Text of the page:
2019 N.Y.C. Marathon in Photos

The New York City Marathon is like the city itself.

Sprawling across five boroughs, this race takes all kinds of people. Some of the fastest in the world are here, as are plenty of folks who will take six, seven or 10 hours to complete the 26.2-mile race. They will cross the finish line after sundown.

There are racers with two legs and racers with no legs. There are runners who can see and others who can’t. There are people who run the course nearly nude, and others who run it in a three-piece suit.

It is loud almost the entire way, from the moment runners step off the Verrazzano-Narrows Bridge in Bay Ridge, Brooklyn, until they take those final steps near Tavern on the Green in Central Park.

It is chaotic. The starting village at Fort Wadsworth is something of a pop-up shelter. The turns through Brooklyn, the bridges into each borough, the sea of discarded paper cups that cover the ground after the fluid stations are all an adventure to navigate.

But to experience all this is to fall in love with it, especially on a day when the air is crisp, the sky is blue and the sun and all those hundreds of thousands of people cheering for 50,000-plus runners feel as warm as a loving embrace from an old friend.

It’s entirely possible that every big city is at its best on marathon day. These races, this mass of humanity lining up and traversing 26.2 miles just for the fun of it as another mass of humanity cheers them on, is unique to this period in human history. This sort of thing didn’t happen 200 or 500 or 1,000 or 10,000 years ago.

Their loss.

The Staten Island Ferry at sunrise has picturesque views of the Manhattan skyline as runners make their way to the start of the race.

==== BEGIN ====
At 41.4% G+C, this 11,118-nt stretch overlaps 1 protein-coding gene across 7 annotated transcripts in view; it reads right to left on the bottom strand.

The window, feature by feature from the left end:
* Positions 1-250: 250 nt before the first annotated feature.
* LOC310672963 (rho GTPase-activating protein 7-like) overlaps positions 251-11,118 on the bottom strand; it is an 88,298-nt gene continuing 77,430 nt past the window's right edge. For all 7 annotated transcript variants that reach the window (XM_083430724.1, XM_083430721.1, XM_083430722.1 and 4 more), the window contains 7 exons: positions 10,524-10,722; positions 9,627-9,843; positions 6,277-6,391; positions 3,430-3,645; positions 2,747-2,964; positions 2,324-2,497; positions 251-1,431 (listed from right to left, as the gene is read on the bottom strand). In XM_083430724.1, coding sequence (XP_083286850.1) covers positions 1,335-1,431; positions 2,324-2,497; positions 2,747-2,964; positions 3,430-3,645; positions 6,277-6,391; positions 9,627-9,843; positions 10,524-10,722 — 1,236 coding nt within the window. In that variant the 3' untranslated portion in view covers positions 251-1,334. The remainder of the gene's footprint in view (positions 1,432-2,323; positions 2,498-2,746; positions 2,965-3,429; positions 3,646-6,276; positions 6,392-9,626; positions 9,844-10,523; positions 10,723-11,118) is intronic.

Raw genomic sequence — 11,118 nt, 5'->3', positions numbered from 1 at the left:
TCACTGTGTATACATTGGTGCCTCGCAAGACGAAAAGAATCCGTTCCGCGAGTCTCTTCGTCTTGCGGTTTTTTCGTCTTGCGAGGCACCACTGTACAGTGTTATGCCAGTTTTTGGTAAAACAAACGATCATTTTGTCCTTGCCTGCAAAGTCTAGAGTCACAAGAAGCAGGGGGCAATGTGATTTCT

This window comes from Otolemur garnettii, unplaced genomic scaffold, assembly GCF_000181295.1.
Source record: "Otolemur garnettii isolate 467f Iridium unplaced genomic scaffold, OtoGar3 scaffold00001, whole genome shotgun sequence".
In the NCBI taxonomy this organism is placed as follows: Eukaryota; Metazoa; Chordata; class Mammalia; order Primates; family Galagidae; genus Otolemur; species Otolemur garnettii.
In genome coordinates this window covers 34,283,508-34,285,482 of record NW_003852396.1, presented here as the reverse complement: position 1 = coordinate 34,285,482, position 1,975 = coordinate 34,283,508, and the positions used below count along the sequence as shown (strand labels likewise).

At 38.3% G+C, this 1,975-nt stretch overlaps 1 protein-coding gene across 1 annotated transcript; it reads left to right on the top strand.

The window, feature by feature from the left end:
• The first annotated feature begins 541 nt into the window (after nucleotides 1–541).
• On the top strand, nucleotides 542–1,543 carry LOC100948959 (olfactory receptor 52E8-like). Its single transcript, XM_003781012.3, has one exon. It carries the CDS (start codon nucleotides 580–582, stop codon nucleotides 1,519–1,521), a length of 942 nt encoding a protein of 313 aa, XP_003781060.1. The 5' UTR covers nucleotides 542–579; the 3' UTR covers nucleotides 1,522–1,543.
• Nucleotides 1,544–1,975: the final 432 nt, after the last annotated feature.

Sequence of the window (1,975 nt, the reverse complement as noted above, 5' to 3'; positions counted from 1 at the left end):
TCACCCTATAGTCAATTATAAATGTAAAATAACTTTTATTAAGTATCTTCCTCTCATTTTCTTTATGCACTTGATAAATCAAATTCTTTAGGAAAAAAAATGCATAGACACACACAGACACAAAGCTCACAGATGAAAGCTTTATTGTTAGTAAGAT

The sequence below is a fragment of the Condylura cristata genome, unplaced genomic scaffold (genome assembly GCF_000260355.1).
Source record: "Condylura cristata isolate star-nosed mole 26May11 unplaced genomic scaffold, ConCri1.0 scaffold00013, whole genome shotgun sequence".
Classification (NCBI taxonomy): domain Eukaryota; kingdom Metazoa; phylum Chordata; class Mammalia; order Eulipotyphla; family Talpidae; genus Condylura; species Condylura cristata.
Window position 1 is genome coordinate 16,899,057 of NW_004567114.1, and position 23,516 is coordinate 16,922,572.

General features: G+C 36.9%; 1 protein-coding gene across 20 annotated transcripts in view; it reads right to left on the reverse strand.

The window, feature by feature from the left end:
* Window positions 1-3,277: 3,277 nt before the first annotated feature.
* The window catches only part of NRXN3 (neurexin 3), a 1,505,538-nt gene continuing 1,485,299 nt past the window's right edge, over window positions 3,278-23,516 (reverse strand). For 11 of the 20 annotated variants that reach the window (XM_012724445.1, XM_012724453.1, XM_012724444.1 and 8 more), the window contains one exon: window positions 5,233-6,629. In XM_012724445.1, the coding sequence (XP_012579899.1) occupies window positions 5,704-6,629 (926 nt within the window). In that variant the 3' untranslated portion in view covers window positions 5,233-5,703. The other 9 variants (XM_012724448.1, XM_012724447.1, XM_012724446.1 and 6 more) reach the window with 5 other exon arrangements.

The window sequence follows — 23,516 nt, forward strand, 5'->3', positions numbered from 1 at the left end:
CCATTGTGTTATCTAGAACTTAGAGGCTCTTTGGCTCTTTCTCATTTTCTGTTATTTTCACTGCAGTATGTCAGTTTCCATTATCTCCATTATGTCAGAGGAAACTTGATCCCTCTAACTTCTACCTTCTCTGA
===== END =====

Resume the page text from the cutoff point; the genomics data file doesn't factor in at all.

One of the first magical moments of marathon day comes as they stand on the deck of the ferry and watch the sun rise over Brooklyn. Runners treat the moment with silence and respect.

Runners at the starting village in Staten Island wait for the race to begin and try to keep warm in the chilly morning.

A runner rests at the start village.

The marathon route is prepared early Sunday morning in Queens.

Volunteers in Brooklyn and Queens prepare fluid stations for the runners.

Joe Trilli on the drums and his brother, Anthony Trilli, play in a band called the Flukes and get ready for the runners to come through Sunset Park, Brooklyn.

Two wheelchair racers pass a storefront in Queens.

Crossing the Verrazzano-Narrows Bridge is one of the first parts of the race.

Jose Argenes Jimenez Hernandez of Santa Barbara, Costa Rica, heads down Rider Avenue in the Bronx, while spectators watch the wheelchair race on First Avenue in Manhattan.

Volunteers hand out thermal blankets at the finish line. Temperatures were in the 40s and low 50s during the race.

Runners racing through Queens.

Fidel Neria wears a banner with the colors of the Mexican flag as he cheers for participants in Sunset Park.

In addition to the blankets, medals await the runners as they finish.

Volunteers help keep the streets clean as runners discard paper cups at hydrating stations.

Staying hydrated on East 138th Street in the Bronx.

Ronan Barbier and Leneures Aurore embrace during the marathon in Brooklyn.

Runners in the Bronx and crossing the Verrazzano-Narrows Bridge.

Runners stretch at the end of 26.2 miles.

Bags of Gatorade at the end of the race.

A runner at the Columbus Circle subway station.